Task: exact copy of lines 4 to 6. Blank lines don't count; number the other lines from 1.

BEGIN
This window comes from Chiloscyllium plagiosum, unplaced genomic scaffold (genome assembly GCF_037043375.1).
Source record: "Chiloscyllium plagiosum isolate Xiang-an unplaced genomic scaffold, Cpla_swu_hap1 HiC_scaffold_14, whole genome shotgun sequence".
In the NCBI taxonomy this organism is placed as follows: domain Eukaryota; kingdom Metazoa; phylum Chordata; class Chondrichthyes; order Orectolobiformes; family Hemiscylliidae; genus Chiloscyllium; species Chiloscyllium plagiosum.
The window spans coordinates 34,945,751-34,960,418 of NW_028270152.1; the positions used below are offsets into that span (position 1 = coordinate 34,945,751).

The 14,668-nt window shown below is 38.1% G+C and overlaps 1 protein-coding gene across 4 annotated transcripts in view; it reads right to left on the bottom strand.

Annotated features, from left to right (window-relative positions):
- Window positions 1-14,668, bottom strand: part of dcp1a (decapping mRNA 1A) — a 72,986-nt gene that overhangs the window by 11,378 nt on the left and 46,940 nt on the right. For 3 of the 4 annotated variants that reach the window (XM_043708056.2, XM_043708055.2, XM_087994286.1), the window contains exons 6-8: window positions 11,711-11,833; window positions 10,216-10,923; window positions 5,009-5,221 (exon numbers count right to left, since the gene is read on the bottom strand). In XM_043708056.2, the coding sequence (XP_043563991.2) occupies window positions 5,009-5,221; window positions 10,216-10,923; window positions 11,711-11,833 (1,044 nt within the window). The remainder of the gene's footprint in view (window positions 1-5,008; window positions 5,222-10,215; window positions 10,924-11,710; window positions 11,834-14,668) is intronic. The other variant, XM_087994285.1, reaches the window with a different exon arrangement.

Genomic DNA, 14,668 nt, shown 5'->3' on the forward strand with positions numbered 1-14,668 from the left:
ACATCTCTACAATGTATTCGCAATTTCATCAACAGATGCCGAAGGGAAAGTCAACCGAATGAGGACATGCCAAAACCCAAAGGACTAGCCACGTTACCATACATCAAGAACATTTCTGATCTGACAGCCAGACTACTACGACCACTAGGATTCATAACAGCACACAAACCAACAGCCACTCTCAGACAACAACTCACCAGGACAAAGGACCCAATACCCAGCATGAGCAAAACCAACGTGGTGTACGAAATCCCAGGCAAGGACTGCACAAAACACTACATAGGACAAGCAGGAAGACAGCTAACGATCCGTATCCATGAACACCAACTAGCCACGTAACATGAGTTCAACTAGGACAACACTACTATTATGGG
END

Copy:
The window spans coordinates 34,945,751-34,960,418 of NW_028270152.1; the positions used below are offsets into that span (position 1 = coordinate 34,945,751).

The 14,668-nt window shown below is 38.1% G+C and overlaps 1 protein-coding gene across 4 annotated transcripts in view; it reads right to left on the bottom strand.

Annotated features, from left to right (window-relative positions):